This major win was the 7th title for Djokovic this year. There is no question that he is by far the number one player in the world with a very impressive season thus far. He has made it to all four major finals in one year for the first time of his career. He won three of those titles, losing the French Open to Wawrinka. He has made it to 6 ATP Master Series 1000 tournaments going 4-2 in the finals  Every single tournament that Djokovic has entered for the year, he has made it to the finals for an overall record of 7-4. His lone losses for the year have only been to players ranked in the top 5, Federer, Andy Murray and Stan Wawrinka. It must be great to be him right now. Nonetheless, it must be said that it was a very impressive Roger Federer on court. He definitely brought excitement to the tournament which saw its biggest story, Serena’s Calendar Grand Slam, go by wayside on Friday. The Swiss promised the New York City crowd that he would be back next year for another US Open title run.

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Novak Djokovic Survives Krajinovic Battle To Seal Last Eight Berth In Rome

Novak Djokovic reached an 85th Masters 1000 Quarter-Final in Rome.

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Novak Djokovic (@ATPTour - Twitter)

Novak Djokovic survived a tough battle in Rome to beat Filip Krajinovic 7-6(7) 6-3 to reach the last eight.

 

Although the World Number one got the victory, it was a tough battle as he fought his compatriot for a place in the Quarter-Finals.

Breaks were shared to start the match as Krajinovic brought his fearless game to the top seed.

Djokovic created a total of ten break points, with only one executed as Krajinovic saved two set points in the tenth game to hold for 5-5.

After two comfortable holds, a tiebreak settled the winner of the first set as Djokovic was having a hard time to contain Krajinovic’s power.

The world number one battled from 3-0 down to edge the tiebreak 9-7 and win the opening set in 88 minutes.

Once Djokovic had survived the Krajinovic stormed, he took control and went into another gear as a break of serve in the third game was all that was needed to seal his place in the quarter-finals.

Winning 47% of his 2nd return points was key as Djokovic reaches his 85th Masters 1000 Quarter-Final of his career.

Next for Djokovic will be either talented teen sensation Lorenzo Musetti or Dominik Koepfer.

In other results today, Denis Shapovalov and Grigor Dimitrov set a last eight showdown after tight three set wins.

Shapovalov edged out Ugo Humbert 6-7(5) 6-1 6-4 while Dimitrov defeated Jannik Sinner 4-6 6-4 6-4 in a tough match.

There were also third round wins for Casper Ruud and Matteo Berrettini.

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Rafael Nadal Missing Fan Support Despite Emphatic Win At Italian Open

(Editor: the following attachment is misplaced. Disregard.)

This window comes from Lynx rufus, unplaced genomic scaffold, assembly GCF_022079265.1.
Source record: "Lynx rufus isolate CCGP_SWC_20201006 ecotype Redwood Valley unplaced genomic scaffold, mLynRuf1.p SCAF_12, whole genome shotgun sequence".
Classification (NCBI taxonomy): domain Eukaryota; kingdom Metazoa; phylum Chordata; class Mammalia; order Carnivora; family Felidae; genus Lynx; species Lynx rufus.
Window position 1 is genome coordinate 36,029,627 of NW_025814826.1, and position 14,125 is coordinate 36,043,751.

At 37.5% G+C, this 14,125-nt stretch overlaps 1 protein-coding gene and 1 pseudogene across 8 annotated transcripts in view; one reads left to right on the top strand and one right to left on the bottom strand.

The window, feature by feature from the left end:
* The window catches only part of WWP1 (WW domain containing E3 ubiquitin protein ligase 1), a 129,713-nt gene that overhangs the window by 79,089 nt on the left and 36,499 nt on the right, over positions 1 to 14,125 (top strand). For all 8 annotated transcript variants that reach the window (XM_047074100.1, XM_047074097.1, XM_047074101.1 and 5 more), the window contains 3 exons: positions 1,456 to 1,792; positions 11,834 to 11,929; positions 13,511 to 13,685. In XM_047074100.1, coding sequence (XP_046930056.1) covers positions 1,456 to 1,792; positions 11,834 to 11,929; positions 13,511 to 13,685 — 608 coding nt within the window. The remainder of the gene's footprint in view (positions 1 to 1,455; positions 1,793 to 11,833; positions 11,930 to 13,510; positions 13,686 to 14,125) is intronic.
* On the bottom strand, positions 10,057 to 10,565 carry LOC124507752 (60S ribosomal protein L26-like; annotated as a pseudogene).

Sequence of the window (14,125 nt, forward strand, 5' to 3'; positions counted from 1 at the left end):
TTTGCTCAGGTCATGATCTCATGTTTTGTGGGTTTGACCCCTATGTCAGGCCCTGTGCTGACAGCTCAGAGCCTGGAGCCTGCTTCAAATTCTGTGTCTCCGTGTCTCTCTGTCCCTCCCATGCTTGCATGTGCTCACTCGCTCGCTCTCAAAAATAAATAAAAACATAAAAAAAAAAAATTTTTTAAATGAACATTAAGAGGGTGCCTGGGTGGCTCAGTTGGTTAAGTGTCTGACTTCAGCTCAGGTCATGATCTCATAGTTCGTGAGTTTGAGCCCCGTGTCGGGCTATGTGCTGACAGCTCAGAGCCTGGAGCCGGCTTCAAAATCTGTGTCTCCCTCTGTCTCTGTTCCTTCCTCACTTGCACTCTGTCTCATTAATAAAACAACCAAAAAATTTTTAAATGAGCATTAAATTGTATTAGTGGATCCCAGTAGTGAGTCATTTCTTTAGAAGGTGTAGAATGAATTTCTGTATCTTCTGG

The 19-time Grand Slam winner reacts to his latest win 200 days after his last.

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Rafael Nadal (image via https://twitter.com/InteBNLdItalia)

The absence of a crowd at this year’s Italian Masters has been branded as ‘not beautiful’ by Rafael Nadal following his opening match on Wednesday.

 

The world No.2 raced to a 6-1, 6-1, triumph over US Open semi-finalist Pablo Carreno Busta in what was his first competitive match of any sort since March 1st. Despite his lengthy break from the Tour, Nadal showed little rust as he dropped only eight points behind his serve and broke the world No.18 five times overall. The latest victory is Nadal’s 62nd in Rome and he has only won more matches at four other tournaments.

“Of course I have to improve things. The things that I have to improve, the only way to improve is to keep practising with the right attitude, the right intensity and to spend hours in competition matches,” he said afterwards.
“Today has been a positive start for me,”
Nadal later added.

Choosing to skip the New York bubble due to concerns related to the COVID-19 pandemic, Nadal is still getting used to the concept of playing without the crowds. Something many of his rivals has already had experience of. The Italian Open had originally hoped to allow fans to enter its grounds before the local authorities ruled against it over concerns it could trigger an outbreak of the Coronavirus.

“It’s Not beautiful the feeling of playing without the spectators because the energy of the fans is impossible to describe. But for me, at least, today has been a very positive comeback,” Nadal assessed.

It is a case of wait and see as to how the Spaniard will fare in the coming days given his recent lack of match play compared to his rivals such as Dominic Thiem and Novak Djokovic. Fortunately for Nadal, he is playing on the clay which is a surface which he has won more ATP titles on than any other player in the Open Era. As for the upcoming French Open, will a lack of play in recent weeks be problematic for him?

“I don’t think so, no. If Roland Garros was this week, maybe yes. Roland Garros is two weeks away.” He concluded.

Nadal will next play either Milos Raonic or Dusan Lajovic who will play their second round match on Thursday.

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Dominic Thiem And Thomas Muster: A Comparison

They are the only Austrian Slam champions in men’s tennis, but how do they stack up against each other?